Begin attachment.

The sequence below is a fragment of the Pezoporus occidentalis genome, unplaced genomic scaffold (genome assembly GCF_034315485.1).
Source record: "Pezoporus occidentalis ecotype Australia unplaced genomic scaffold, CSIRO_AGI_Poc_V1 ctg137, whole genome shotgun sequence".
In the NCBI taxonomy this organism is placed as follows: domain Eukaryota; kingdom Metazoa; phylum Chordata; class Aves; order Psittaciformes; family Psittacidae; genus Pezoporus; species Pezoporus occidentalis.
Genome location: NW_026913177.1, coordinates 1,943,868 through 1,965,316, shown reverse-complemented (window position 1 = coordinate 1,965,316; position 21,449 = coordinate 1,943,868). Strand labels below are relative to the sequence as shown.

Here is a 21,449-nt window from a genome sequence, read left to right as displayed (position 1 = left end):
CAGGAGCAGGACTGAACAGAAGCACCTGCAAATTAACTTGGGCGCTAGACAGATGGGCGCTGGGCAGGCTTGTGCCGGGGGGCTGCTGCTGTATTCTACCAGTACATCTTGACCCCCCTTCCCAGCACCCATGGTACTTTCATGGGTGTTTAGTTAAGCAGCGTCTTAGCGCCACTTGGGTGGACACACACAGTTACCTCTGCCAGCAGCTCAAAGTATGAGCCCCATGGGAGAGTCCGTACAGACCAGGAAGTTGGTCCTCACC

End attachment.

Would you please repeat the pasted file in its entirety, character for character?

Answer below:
The sequence below is a fragment of the Pezoporus occidentalis genome, unplaced genomic scaffold (genome assembly GCF_034315485.1).
Source record: "Pezoporus occidentalis ecotype Australia unplaced genomic scaffold, CSIRO_AGI_Poc_V1 ctg137, whole genome shotgun sequence".
In the NCBI taxonomy this organism is placed as follows: domain Eukaryota; kingdom Metazoa; phylum Chordata; class Aves; order Psittaciformes; family Psittacidae; genus Pezoporus; species Pezoporus occidentalis.
Genome location: NW_026913177.1, coordinates 1,943,868 through 1,965,316, shown reverse-complemented (window position 1 = coordinate 1,965,316; position 21,449 = coordinate 1,943,868). Strand labels below are relative to the sequence as shown.

Here is a 21,449-nt window from a genome sequence, read left to right as displayed (position 1 = left end):
CAGGAGCAGGACTGAACAGAAGCACCTGCAAATTAACTTGGGCGCTAGACAGATGGGCGCTGGGCAGGCTTGTGCCGGGGGGCTGCTGCTGTATTCTACCAGTACATCTTGACCCCCCTTCCCAGCACCCATGGTACTTTCATGGGTGTTTAGTTAAGCAGCGTCTTAGCGCCACTTGGGTGGACACACACAGTTACCTCTGCCAGCAGCTCAAAGTATGAGCCCCATGGGAGAGTCCGTACAGACCAGGAAGTTGGTCCTCACC